- Midwife to the Queen of France: Diverse Observations by Louise Bourgeois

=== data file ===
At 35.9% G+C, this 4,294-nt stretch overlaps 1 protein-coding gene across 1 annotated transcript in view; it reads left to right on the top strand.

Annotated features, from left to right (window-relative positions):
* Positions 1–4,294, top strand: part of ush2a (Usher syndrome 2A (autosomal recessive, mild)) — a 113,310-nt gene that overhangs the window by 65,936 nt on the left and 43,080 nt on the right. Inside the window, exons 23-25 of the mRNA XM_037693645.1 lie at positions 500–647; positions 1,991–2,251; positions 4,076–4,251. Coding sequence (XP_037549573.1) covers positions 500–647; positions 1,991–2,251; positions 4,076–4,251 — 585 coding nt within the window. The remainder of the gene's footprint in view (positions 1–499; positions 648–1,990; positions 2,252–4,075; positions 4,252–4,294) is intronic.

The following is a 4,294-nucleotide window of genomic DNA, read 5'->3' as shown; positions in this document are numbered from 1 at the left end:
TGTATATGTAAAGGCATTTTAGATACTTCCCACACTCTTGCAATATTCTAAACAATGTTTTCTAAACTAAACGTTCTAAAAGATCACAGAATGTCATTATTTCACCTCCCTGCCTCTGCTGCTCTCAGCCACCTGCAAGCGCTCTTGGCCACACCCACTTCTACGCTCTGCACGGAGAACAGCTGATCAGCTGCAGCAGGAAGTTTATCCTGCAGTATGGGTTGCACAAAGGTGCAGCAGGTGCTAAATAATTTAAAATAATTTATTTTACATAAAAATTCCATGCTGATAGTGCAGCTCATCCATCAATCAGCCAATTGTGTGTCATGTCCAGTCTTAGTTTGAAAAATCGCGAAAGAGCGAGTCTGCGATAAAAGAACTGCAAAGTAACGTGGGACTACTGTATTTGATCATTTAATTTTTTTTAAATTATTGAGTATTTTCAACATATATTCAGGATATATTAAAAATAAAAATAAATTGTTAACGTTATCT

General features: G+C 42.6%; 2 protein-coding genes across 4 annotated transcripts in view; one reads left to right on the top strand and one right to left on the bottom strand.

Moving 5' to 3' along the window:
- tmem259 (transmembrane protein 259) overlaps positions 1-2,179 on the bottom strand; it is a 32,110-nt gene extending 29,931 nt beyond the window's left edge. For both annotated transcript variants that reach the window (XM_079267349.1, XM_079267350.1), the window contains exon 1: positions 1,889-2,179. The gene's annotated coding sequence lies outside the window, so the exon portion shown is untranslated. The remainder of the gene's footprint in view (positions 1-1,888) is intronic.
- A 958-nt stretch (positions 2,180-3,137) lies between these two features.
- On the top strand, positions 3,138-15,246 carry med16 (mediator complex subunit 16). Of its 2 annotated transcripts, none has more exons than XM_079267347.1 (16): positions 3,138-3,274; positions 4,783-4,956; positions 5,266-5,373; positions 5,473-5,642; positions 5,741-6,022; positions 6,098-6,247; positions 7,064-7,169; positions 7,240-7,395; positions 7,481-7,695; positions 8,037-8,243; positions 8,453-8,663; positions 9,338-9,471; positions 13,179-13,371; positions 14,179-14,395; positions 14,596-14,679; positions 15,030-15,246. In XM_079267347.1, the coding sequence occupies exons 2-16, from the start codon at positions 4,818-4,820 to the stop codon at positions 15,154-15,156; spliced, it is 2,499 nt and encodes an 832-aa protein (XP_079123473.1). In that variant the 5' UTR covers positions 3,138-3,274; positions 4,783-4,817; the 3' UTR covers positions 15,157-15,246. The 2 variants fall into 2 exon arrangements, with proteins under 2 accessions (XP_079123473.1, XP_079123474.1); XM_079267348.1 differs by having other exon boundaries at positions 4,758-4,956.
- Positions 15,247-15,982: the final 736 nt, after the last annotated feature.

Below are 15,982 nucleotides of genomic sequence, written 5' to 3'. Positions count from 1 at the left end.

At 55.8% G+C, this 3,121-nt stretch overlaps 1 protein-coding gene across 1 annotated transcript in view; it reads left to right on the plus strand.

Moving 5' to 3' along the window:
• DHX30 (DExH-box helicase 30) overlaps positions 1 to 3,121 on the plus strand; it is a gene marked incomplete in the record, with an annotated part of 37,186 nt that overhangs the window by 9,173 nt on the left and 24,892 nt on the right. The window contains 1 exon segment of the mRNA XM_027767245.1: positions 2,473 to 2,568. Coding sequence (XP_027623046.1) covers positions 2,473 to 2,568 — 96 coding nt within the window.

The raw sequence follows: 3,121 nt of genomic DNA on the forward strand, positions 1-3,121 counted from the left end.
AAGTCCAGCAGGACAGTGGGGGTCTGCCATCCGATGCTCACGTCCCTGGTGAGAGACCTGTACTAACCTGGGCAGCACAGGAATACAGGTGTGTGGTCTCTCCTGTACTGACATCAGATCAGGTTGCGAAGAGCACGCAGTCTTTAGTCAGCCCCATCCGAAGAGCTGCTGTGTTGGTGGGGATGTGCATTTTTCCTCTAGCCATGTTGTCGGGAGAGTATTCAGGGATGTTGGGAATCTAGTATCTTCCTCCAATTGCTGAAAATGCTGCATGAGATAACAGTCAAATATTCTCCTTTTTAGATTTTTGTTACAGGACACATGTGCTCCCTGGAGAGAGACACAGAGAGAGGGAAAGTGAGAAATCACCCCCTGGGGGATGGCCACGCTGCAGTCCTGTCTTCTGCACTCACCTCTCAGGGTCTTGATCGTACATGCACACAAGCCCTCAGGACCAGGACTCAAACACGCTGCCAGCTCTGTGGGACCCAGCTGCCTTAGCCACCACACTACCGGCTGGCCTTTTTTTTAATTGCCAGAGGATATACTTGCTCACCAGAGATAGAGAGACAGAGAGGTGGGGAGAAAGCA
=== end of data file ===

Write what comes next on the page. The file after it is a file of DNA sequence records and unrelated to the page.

Louise Bourgeois’s works deserve to be far better known today on several counts. She was the first practising midwife in Europe to publish an account of her professional [End Page 451] experiences, and also one of the rare French women of her age to write in a professional rather than literary capacity. Her case histories provide valuable insights into women’s medicine and family life at both the royal court (where she attended all the deliveries of Marie de’ Medici) and through all levels of Paris society. Of interest to feminist historians is her staunch defence of the right of midwives rather than male surgeons to attend normal deliveries, at a time when male-midwifery was just beginning to gain some ground in Paris. The original French of her three-volume account (published in 1609, 1617, and 1626) is not overly difficult for early modern scholars; however, there is no critical edition of the Diverses Observations (although in 2000 François Rouget and Colette Winn published an excellent selection of her autobiographical texts, Récit véritable de la naissance de messeigneurs et dames les enfans de France (Geneva: Droz), which I reviewed in FS, 56 (2002), 235). French scholars and anglophone readers alike should therefore be grateful to Stephanie O’Hara and Alison Klairmont Lingo for making Bourgeois’s three volumes available in their entirety in this annotated translation. Klairmont Lingo is responsible for the Editor’s Introduction, for most of the very detailed footnotes clarifying historical and medical references in the text, and for an extensive glossary of early modern therapeutic methods and ingredients. She expertly situates Bourgeois within the much broader social and institutional context of midwifery in France through the late Middle Ages and the sixteenth century, yet she also recognizes — and applauds — Bourgeois’s exceptional status, actively reflecting on her own profession once chosen to serve the queen. Building on studies by critics such as Wendy Perkins, Lianne McTavish, and Colette Winn, Klairmont Lingo pays close attention to Bourgeois’s defensive strategies, from her self-assured portrait (engraved by Thomas de Leu) to the rhetorical devices asserting her right to publish in the face of (unnamed) male critics. Hence, Klairmont Lingo makes a compelling case for understanding this text within the early modern Querelle des femmes. In her style, Bourgeois deliberately distances herself from the ornate, learned language she associates with male physicians, preferring to offer what she presents as the unadorned truth of her embodied, innate knowledge. O’Hara captures this down-to-earth lexis very well in her English version. However, in her Translator’s Introduction, she reminds us that Bourgeois’s syntax often meanders, with proliferations of long sentences, sometimes peppered with anacolutha. In the interests of intelligibility, O’Hara has allowed herself editorial latitude to cut through these. I think she has struck the right balance, and the combination of her vigorous, graceful version and Klairmont Lingo’s impressive scholarship will allow many new readers to encounter Bourgeois. Specialists interested primarily in the language of seventeenth-century French women writers will still need to return to the original text (available on Gallica) until a full critical edition exists in French.